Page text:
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By: Jewel Antony, Associate Researcher with Cademix & Mechanical Engineer
Thermal Management is a multidisciplinary area related to energy efficiency and design optimization. To improve reliability and prevent premature failure, all electronic devices and circuits which generate excess heat, require thermal management. I a closed system, where there are no other energy interactions, the amount of heat output is equal to the power input. There are several cooling techniques including different heat sink styles, thermo-electric coolers, forced air systems and fans, heat pipes, and many other techniques. In cases of extreme low ambient temperatures, heating of the electronic components may be extremely necessary to maintain satisfactory operation. In this article we study a few aspects of thermal management and design of heat sinks.
View of a Computer Motherboard and the heat sink by Gigabyte.
Heat sinks (also commonly written heatsinks) are passive heat transmission and exchanger devices that transfers the heat generated by an electronic or mechanical system. They trasmit the extra heat to the surroundings medium, usually the ambient air or liquid coolant. As a results, they dissipate away the heat from the system, and thus permitting temperature management of the device.
Heat sinks are important parts of electronic components to maintain them under the maximum allowed operational temperature and power. There are several methods to enhance the efficiency of heat sink, such as forced air cooling of heatsink Varieties of heatsink designs are proposed by specialized industries to cool different kinds of electronic components. However, in most cases we just need an appropriate heatsink to each specific case and particularly under transient heat generation that can be caused by many electronic or power electronic devices. The design optimization process usually includes a computer simulation based on Finite Element Analysis.
A typical simulation of heat sinks includes an analysis focused on thermal performance of an industrial heat sink. The simulations are based on a single thermal analysis and finite element simulation. More accurate analysis are usually based on a transient analysis where the time dependency is included in the analysis. For many optimization problem though, it is enough to perform a steady state thermal analysis.
In a finite element analysis, it is not required to include all the geometrical details of the surrounding, rather they will be includes in the analysis using their equivalent simplified geometries or rather the structural repetitions may be simplified as periodic boundary conditions in the simulation. Even the design may be simplified as a two dimensional model in certain analyses. It is however very important to consider the accurate material models of the major heat sink in the analysis. A detailed temperature dependent material properties may be required.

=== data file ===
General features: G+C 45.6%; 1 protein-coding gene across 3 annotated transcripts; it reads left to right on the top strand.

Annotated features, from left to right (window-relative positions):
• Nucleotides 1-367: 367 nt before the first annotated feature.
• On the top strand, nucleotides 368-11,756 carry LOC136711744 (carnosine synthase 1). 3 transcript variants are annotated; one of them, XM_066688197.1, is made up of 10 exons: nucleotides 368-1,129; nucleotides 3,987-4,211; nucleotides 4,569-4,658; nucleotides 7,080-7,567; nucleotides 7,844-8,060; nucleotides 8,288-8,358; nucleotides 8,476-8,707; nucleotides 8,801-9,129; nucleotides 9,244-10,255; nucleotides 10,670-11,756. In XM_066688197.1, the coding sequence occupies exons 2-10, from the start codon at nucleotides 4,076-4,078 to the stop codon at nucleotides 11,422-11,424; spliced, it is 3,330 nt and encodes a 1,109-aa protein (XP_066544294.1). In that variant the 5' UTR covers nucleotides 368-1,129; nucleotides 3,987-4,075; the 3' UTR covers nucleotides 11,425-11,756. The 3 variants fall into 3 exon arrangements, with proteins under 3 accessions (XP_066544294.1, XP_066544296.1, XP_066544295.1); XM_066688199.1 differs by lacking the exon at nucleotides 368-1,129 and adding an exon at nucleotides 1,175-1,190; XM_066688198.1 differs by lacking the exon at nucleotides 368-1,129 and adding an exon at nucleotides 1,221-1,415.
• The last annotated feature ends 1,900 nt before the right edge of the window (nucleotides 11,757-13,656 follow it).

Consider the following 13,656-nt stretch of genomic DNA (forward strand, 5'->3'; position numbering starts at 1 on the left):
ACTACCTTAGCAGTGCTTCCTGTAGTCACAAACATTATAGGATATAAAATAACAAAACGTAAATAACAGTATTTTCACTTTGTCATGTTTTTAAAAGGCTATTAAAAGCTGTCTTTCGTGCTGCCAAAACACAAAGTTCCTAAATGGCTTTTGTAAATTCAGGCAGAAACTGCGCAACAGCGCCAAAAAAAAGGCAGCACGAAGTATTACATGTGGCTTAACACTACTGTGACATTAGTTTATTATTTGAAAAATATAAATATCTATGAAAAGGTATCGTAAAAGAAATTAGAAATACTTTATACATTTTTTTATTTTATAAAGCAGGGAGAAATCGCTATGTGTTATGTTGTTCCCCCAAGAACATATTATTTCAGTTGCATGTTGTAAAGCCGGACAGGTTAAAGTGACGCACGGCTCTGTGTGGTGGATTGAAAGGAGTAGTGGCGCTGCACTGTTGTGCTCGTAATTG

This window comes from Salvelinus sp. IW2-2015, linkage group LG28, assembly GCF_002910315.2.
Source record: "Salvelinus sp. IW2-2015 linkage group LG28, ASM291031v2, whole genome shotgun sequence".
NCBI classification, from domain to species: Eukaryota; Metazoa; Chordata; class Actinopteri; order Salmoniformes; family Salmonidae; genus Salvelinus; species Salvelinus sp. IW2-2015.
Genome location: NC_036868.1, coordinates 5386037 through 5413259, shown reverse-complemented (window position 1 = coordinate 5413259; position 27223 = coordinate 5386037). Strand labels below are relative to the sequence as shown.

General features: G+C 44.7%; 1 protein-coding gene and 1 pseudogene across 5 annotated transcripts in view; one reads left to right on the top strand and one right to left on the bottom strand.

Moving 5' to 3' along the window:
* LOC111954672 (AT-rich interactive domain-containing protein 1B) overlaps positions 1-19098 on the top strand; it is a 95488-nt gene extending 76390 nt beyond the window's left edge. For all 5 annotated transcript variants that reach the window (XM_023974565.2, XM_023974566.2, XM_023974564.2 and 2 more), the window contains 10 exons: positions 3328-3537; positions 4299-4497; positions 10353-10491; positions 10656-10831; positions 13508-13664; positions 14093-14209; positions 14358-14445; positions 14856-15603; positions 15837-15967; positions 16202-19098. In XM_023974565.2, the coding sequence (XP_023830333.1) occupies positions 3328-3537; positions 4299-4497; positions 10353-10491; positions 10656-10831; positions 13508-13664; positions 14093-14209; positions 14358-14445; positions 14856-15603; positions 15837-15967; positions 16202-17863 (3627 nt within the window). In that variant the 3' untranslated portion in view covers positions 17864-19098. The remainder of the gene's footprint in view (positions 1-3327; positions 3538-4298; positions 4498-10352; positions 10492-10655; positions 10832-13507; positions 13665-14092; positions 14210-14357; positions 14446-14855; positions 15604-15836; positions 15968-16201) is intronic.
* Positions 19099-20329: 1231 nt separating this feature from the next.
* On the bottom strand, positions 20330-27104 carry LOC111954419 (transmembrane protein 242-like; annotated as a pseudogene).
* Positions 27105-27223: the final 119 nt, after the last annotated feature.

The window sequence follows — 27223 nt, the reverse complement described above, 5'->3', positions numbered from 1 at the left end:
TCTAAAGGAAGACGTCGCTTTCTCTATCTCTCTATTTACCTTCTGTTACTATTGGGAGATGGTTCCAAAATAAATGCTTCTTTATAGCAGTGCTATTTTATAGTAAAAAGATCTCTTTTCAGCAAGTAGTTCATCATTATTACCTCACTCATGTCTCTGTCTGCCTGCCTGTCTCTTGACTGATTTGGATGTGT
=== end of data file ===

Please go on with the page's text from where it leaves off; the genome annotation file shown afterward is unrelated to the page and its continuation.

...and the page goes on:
In the more sophisticated analysis, the researcher may even include the Computational Fluid Dynamics (CFD) simulations to determine the cooling performance of the actual heat sink under an active cooling like a air fan.
The heat transfer from the heat sink occurs by three mechanisms. First convection of the surrounding air, second, conduction through the air, and third the radiation. All of these depend on the geometry, material selection and boundary conditions. Heat transfer by radiation is a function of both the heat sink temperature, and the ambient temperature.
In a normal finned design, both conduction and convection are important. However in n situations where convection is low, such as a flat heat sinks (non-finned panel with low airflow), then radiative cooling can be the important factor as well. In any case, an important design factor is the surface properties. Black painted matte surfaces radiate with much higher efficiently than bare metals.
The simulation of a heat sink starts with the analysis of the design and model simplification. It’s very important to know that the very small geometrical features does not play a significant role in the thermal analysis and the corresponding thermal management. The design process starts with the 2D sketching of the model and continues with the 3D design of the simplified model. The definitions of the proper material properties are the next step.
Meshing of the model is the next step. Afterwards, we come to the definition of the boundary conditions and load. and finally we can see the analysis of the results.
The final step is the analysis of the results. Here we mainly interested in the thermal distribution, which is the results of an steady state thermal analysis.
Sometimes the customers are interested in specific kind of images, for brochures, which include all of these images blended in a single image. This kind of illustrations are usually required for marketing purpose and presentation.
Thermal management and design optimization of heatsink for cooling performance improvement during transient heat generation,by A.m. Rhmani et. al. Energy Procedia 61 ( 2014 ) 1665 – 1668